Terracotta kernos (vase for multiple offerings)


On view at The Met Fifth Avenue in Gallery 151

Although the kernos was used in widely disparate regions during the prehistoric period, particularly impressive examples have come to light in the Cyclades, and this is one of the grandest preserved. The receptacles probably contained foodstuffs of various kinds or perhaps of flowers.

The kernos was found, together with the jar (2004.363.2) and the jug (2004.363.3) displayed nearby in this gallery, in 1829 in a tomb on Melos by Captain Copeland, a British naval officer. In 1857 his widow gave the objects to Eton College, where they remained until coming to the Metropolitan Museum of Art on loan in 1996.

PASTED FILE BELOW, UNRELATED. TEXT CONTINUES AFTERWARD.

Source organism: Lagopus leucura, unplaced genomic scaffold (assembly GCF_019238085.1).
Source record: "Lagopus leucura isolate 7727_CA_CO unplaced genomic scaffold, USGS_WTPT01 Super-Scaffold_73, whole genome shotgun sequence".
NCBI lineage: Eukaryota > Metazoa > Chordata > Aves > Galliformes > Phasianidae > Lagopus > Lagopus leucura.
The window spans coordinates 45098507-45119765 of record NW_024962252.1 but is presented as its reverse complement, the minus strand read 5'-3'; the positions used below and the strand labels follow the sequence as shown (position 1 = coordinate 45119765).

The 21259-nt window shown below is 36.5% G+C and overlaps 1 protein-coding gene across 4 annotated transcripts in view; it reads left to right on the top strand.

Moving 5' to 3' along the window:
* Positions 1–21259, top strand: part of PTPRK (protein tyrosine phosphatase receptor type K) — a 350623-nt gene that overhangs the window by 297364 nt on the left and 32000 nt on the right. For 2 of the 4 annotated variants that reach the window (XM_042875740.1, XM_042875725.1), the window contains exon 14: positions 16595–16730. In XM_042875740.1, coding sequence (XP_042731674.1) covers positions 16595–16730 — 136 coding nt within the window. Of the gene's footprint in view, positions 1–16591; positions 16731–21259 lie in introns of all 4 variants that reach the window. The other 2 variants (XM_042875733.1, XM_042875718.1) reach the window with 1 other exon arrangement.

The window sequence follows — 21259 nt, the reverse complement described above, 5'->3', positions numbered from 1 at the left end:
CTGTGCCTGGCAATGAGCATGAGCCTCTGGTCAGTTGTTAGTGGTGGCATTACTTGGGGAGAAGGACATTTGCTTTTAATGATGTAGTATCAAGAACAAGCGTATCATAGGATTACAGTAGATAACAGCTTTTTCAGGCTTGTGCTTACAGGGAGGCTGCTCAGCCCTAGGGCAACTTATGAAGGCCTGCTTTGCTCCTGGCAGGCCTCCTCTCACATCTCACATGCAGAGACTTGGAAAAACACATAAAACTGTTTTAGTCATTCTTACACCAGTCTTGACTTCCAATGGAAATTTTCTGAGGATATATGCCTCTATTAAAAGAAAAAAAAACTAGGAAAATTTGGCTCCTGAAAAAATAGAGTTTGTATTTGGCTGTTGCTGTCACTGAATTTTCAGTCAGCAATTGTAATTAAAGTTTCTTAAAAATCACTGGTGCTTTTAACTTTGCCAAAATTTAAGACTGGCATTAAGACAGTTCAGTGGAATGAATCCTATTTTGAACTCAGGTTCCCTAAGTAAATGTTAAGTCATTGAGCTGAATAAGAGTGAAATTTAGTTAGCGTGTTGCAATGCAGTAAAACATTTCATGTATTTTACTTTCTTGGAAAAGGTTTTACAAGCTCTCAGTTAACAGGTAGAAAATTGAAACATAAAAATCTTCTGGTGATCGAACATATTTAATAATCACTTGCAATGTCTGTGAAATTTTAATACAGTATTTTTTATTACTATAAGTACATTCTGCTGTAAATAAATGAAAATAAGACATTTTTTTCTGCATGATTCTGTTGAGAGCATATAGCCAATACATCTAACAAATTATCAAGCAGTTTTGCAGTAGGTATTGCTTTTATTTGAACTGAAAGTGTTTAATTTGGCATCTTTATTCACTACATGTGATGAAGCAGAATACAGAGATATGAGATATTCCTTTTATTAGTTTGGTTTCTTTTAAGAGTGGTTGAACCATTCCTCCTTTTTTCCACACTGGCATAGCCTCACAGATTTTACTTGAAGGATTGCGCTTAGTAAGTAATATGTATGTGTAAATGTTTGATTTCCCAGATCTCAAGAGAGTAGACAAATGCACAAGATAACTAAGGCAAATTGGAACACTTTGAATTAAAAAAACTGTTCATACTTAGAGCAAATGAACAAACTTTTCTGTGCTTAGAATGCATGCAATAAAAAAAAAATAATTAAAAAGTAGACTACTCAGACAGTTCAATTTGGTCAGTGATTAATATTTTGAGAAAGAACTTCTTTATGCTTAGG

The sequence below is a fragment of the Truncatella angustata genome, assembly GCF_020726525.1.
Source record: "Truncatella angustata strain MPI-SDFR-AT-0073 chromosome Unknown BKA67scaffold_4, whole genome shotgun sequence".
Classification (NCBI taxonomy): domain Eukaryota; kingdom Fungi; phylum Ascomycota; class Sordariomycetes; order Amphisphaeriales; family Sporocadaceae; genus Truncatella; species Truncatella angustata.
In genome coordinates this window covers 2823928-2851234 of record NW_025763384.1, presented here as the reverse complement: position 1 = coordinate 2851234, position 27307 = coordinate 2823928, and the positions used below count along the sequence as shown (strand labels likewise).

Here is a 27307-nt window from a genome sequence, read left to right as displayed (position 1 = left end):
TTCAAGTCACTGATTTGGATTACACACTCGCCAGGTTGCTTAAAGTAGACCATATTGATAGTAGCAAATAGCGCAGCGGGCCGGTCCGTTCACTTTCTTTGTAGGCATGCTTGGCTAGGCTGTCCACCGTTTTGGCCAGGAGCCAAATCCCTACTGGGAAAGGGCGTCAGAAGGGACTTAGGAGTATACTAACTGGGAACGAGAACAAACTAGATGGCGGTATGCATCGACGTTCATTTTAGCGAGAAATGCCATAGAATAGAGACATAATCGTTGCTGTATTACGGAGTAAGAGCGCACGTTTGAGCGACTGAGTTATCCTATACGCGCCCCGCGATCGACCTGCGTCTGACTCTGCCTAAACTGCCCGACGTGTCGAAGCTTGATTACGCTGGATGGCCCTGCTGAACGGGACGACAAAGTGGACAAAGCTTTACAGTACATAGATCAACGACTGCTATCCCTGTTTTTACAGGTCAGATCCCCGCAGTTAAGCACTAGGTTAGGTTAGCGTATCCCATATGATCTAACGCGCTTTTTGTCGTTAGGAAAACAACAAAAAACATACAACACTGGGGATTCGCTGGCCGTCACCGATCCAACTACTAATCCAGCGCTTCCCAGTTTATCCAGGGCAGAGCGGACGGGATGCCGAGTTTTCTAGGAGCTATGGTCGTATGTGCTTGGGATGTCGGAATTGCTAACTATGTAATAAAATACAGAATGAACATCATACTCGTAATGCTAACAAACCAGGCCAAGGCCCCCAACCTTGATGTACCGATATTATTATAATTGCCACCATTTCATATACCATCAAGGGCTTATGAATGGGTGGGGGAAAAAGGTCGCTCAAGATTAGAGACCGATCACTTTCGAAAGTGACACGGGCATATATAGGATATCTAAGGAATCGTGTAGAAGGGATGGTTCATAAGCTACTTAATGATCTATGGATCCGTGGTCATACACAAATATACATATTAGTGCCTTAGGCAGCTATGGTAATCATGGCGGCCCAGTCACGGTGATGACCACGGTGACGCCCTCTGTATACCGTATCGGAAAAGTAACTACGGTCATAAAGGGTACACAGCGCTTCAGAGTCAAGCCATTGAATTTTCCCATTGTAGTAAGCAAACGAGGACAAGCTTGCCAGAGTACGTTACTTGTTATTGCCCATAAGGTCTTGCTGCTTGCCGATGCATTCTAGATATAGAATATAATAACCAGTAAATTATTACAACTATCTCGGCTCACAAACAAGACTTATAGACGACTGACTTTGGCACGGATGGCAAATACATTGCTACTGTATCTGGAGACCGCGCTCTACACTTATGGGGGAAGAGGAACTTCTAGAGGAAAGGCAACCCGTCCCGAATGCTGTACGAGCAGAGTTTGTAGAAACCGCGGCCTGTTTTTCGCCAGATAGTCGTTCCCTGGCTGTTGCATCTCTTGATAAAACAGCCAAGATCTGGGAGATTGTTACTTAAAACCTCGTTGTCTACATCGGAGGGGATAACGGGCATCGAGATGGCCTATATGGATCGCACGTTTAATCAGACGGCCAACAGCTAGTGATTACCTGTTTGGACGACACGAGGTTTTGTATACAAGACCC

Terracotta kernos (vase for multiple offerings), Terracotta, Cycladic

Due to rights restrictions, this image cannot be enlarged, viewed at full screen, or downloaded.

Open Access

As part of the Met's Open Access policy, you can freely copy, modify and distribute this image, even for commercial purposes.


Public domain data for this object can also be accessed using the Met's Open Access API.